Bajpayee's performance as Bhiku Mhatre in Satya is considered to be one of the most memorable characters of Hindi cinema, along with his dialogue in it: "Mumbai ka king kaun? Bhiku Mhatre" (Who is the king of Mumbai? Bhiku Mhatre).[128][129][130][131] Kay Kay Menon credits this character as a turning point for other method actors: "If it were not for Manoj's brilliant performance in Satya, actors like Irrfan and me might still be waiting to be accepted. Manoj opened the doors for us."[3] Writing about the character in his book Popcorn Essayists, journalist-writer Jai Arjun Singh wrote that "the "earthiness" and the "authenticity" [of the character], was the subtle result of a persistence in Bajpai's performance."[132]

Manoj Bajpayee Acting style articles: 6


Denotes films that have not yet been released
Year Film Role Notes
1994 Drohkaal Anand Special Appearance
Bandit Queen Dacoit Man Singh
Kalakaar N/A Television Serial
1995 Swabhimaan Sunil Television Serial
1996 Dastak Avinash Banerjee
Sanshodhan Bhanwar
1997 Tamanna Salim
Daud Pushkar
1998 Satya Bhiku Mahatre National Film Award For Best Supporting Actor
Filmfare Critics Award for Best Actor
Nominated―Filmfare Award For Best Supporting Actor
1999 Prema Katha Sankaram Telugu Film
Kaun Sameer A. Purnavale
Shool Inspector Samar Pratap Singh Filmfare Critics Award For Best Actor
Nominated–Filmfare Award For Best Actor
2000 Fiza Murad Khan Cameo
Dil Pe Mat Le Yaar Ram Saran Pandey
Ghaath Krishna Patil
2001 Zubeidaa Maharaja Vijayendra Singh
Aks Raghavan Ghatge Nominated―Filmfare Award For Best Villain
2002 Road Babu Nominated―Filmfare Award For Best Villain
2003 Pinjar Rashid National Film Award – Special Jury Award / Special Mention
LOC Kargil Yogendra Singh Yadav Nominated―Filmfare Award For Best Supporting Actor
2004 Hanan Pagla / Shamsher
Jaago Inspector Kripa Shankar Thakur
Veer-Zaara Raza Sharazi
Inteqam: The Perfect Game Uday Dhirendra Thakur
2005 Return to Rajapur Jai Singh
Bewafaa Dil Arora
Fareb Aditya Malhotra
2006 Happy DCP Arvind Telugu Film
2007 1971 Major Suraj Singh
Swami Swami
Dus Kahaniyaan Saahil
2008 Money Hai Toh Honey Hai Lallabhai Bharodia
2009 Jugaad Sandip
Acid Factory Sultan
Jail Nawab
2010 Puli Al Saleem Telugu Film
Vedam Raheemuddin Qureshi Telugu Film
Raajneeti Veerendra Pratap Nominated―Filmfare Award For Best Supporting Actor
Ramayana: The Epic Rama (voice)
Dus Tola Shankar Sunar
2011 Aarakshan Mithilesh Singh
Lanka Jaswant
2012 Chittagong Surya Sen
Gangs of Wasseypur – Part 1 Sardar Khan Nominated—Filmfare Award For Best Actor
Chakravyuh Rajan
2013 Samar Rajesh Arunachalam Tamil Film
Special 26 CBI Officer Waseem Khan
Shootout at Wadala Zubair Imtiaz Haksar
Satyagraha Balram Singh
Mahabharat Yudhisthira (voice) Animation Film
2014 Anjaan Imran Bhai Tamil Film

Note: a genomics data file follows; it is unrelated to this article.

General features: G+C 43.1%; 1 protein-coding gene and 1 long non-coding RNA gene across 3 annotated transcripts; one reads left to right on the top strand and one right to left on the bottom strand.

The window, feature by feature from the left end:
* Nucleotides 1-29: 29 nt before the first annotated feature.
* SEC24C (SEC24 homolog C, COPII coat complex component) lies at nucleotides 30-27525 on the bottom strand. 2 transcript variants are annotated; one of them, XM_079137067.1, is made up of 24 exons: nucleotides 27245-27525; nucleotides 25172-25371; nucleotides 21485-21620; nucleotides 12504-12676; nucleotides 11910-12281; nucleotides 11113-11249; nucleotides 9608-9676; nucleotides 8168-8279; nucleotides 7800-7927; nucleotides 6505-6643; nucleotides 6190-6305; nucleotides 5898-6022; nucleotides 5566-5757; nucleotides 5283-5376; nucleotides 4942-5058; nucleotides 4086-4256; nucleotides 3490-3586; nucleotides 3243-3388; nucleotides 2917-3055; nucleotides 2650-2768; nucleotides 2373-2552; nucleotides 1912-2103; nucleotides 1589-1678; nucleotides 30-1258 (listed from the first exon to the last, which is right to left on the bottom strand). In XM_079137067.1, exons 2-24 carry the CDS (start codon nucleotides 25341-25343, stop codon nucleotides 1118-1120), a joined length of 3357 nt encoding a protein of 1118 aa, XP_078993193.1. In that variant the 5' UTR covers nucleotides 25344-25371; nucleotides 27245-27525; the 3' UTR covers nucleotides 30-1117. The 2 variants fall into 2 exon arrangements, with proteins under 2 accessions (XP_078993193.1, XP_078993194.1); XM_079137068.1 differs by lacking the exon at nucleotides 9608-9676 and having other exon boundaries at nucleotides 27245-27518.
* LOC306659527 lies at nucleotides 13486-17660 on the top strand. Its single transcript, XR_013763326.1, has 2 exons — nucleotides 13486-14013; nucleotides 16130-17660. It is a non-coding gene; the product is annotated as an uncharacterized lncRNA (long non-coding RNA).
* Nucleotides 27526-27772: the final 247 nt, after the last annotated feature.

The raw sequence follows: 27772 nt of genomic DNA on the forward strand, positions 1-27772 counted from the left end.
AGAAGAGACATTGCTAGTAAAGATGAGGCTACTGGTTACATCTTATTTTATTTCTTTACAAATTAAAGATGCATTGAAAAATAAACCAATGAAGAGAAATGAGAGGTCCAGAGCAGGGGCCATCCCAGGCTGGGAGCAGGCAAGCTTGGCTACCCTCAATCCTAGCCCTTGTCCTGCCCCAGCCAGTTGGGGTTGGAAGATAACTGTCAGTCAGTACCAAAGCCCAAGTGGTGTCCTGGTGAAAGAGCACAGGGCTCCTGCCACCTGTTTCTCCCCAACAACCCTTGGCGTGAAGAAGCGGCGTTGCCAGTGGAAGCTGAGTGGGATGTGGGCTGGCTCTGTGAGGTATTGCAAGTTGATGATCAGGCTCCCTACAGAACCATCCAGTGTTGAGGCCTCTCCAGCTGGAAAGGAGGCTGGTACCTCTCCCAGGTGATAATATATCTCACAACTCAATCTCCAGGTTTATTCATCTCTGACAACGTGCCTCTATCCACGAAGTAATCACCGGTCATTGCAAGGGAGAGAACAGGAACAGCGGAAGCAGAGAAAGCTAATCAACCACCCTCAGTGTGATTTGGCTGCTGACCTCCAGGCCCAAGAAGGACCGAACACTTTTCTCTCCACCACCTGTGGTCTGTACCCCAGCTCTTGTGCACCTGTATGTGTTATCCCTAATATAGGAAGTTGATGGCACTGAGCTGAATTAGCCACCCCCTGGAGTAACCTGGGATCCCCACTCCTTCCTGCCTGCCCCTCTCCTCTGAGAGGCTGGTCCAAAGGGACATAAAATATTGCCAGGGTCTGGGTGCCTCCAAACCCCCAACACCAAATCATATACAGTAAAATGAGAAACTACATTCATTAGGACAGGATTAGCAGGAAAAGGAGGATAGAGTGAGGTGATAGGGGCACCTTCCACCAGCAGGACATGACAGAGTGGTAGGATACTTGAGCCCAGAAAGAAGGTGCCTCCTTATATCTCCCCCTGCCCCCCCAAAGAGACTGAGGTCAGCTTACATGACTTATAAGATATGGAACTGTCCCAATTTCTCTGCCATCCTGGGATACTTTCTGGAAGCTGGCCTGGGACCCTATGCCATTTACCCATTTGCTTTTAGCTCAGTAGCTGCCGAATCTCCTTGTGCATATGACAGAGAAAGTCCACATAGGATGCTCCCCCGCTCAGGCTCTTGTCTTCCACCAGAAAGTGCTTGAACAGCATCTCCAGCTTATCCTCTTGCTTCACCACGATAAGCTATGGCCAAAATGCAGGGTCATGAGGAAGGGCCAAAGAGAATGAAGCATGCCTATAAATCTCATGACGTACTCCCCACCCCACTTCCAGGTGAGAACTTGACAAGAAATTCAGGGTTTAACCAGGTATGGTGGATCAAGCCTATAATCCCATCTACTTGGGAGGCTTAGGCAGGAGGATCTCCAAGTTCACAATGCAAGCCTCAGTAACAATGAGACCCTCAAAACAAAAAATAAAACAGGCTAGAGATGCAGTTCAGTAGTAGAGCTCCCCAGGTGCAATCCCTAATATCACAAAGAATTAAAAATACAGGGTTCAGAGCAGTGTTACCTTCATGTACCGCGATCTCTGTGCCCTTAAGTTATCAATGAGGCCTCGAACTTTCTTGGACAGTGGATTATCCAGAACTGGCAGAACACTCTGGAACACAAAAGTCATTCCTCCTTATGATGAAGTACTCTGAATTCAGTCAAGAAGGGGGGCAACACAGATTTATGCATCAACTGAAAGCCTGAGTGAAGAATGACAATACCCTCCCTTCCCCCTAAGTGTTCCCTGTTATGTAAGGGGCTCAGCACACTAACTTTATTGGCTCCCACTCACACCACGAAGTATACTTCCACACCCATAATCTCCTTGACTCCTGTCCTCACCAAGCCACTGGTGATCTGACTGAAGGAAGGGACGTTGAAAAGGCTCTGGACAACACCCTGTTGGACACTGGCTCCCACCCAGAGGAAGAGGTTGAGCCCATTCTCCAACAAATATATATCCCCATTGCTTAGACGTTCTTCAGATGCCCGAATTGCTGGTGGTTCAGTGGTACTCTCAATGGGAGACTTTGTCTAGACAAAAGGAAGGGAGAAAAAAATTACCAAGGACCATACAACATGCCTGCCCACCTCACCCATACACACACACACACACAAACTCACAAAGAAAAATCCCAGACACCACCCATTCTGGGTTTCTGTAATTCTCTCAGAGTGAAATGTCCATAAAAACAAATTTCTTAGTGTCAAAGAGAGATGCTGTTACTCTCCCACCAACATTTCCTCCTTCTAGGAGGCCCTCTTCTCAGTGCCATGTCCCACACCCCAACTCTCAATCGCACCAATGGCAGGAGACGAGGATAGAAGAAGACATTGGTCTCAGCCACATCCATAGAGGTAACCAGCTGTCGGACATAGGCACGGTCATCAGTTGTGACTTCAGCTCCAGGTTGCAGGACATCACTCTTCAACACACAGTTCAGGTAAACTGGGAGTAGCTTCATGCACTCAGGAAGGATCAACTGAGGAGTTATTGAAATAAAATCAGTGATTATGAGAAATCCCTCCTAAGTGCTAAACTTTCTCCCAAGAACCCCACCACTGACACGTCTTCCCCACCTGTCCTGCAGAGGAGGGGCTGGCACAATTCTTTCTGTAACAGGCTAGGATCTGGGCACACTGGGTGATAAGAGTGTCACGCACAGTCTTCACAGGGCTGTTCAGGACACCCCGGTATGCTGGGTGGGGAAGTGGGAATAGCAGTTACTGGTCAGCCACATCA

2015 Tevar Gajendar Singh
Jai Hind Short Film
2016 Taandav Filmfare Short Film Awards Best Actor
Aligarh Ramchandra Siras Filmfare Critics Award for Best Actor
Asia Pacific Screen Award For Best Performance By An Actor
Traffic Constable Ramdas Godbole
Kriti Sapan Short Film
Budhia Singh – Born to Run Biranchi Das
Saat Uchakkey Pappi
Ouch Vinay Short Film
2017 Naam Shabana Ranveer Singh
Sarkar 3 Govind Deshpande
Rukh Divakar Mathur
2018 Aiyaary Colonel Abhay Singh
Baaghi 2 DIG Ajay Shergill
Missing Sushant Dubey Also Producer
Satyameva Jayate DCP Shivansh Rathod
Gali Guleiyan Khuddoos
Love Sonia Faizal
Bhonsle Ganpath Bhonsle National Film Award for Best Actor
Asia Pacific Screen Award For Best Performance By An Actor
2019 Sonchiriya Man Singh
The Family Man Season 1 Srikant Tiwari Web-Series
Filmfare OTT Award For Best Actor, Drama Series (Critics)
2020 Mrs. Serial Killer Dr. Mrityunjoy Mukerjee Netflix Film
Bambai Main Ka Ba Himself Music Video
Also Playback Singer
Suraj Pe Mangal Bhari Madhu Mangal Rane
2021 Secrets of Sinauli Narrator
Silence... Can You Hear It? ACP Avinash Verma Zee5 Film
The Family Man Season 2 Srikant Tiwari Web-Series
Dial 100 TBA Filming[133]
Kurup TBA Post-production[134]
Despatch TBA Filming[135]


  1. ^ a b c d e "Manoj Bajpai's Biography". Koimoi. Archived from the original on 2 October 2015. Retrieved 14 November 2015.
  2. ^ a b c Gupta, Priya (9 February 2013). "I wanted to commit suicide after I was rejected by NSD: Manoj Bajpayee". The Times of India. Archived from the original on 31 January 2015. Retrieved 29 November 2015.
  3. ^ a b c d e f g h Bhatia, Uday (7 December 2015). "Manoj Bajpayee: The original indie star". Mint. Archived from the original on 8 December 2015. Retrieved 8 December 2015.
  4. ^ "Brother Manoj Bajpayee pushed me into designing: Poonam Dubey". Business Standard. 12 October 2013. Archived from the original on 11 December 2015. Retrieved 10 December 2013.
  5. ^ a b c Salam, Ziya Us (22 October 2002). "From Bihar to Bollywood ... a long journey". The Hindu. Archived from the original on 16 January 2004. Retrieved 6 December 2015.
  6. ^ Mar 17, Abhay Mohan Jha / Updated. "'Aligarh'-acclaimed actor essays double role in Bettiah | Patna News - Times of India". The Times of India.
  7. ^ Jha, Subhash K. (5 March 2008). "I was just happy being Mrs. Manoj Bajpai: Neha". Hindustan Times. Archived from the original on 5 December 2015. Retrieved 9 December 2015.
  8. ^ Sharma, Suman (1 August 2012). "Manoj Bajpayee: My wife rarely praises me". Filmfare. Archived from the original on 22 December 2015. Retrieved 9 December 2015.
  9. ^ "Badland's bad guy". The Hindu. 14 June 2012. Archived from the original on 3 February 2018. Retrieved 29 November 2015.